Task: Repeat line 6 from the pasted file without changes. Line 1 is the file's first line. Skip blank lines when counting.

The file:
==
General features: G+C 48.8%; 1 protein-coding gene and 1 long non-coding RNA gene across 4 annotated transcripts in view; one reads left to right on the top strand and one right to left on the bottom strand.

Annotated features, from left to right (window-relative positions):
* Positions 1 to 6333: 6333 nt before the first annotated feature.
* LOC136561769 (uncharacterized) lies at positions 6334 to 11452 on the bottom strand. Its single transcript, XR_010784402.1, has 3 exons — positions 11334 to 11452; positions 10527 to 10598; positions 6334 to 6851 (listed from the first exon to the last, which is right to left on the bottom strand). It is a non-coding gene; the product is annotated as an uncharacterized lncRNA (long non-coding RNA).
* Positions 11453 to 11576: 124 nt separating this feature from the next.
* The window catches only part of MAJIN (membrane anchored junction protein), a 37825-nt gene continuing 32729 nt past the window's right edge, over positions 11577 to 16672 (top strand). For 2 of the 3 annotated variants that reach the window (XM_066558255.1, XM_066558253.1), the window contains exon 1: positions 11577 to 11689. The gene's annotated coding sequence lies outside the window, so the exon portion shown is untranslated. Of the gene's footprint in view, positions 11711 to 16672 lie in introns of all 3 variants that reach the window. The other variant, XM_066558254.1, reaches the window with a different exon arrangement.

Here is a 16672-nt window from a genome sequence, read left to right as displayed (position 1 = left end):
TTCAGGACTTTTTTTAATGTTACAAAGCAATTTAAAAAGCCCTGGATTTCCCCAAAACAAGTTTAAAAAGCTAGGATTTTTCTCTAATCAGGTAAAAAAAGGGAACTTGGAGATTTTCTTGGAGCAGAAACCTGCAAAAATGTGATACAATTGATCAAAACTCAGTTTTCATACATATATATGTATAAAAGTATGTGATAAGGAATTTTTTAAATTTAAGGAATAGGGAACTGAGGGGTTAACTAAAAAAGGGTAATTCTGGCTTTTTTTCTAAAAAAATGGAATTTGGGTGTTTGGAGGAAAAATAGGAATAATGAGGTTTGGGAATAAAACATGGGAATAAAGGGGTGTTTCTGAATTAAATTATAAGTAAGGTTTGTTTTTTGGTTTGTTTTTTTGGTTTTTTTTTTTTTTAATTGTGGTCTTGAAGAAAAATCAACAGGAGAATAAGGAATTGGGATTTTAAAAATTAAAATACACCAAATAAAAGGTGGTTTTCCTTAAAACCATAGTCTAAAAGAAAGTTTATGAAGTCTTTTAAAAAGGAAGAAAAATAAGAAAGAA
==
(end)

* The window catches only part of MAJIN (membrane anchored junction protein), a 37825-nt gene continuing 32729 nt past the window's right edge, over positions 11577 to 16672 (top strand). For 2 of the 3 annotated variants that reach the window (XM_066558255.1, XM_066558253.1), the window contains exon 1: positions 11577 to 11689. The gene's annotated coding sequence lies outside the window, so the exon portion shown is untranslated. Of the gene's footprint in view, positions 11711 to 16672 lie in introns of all 3 variants that reach the window. The other variant, XM_066558254.1, reaches the window with a different exon arrangement.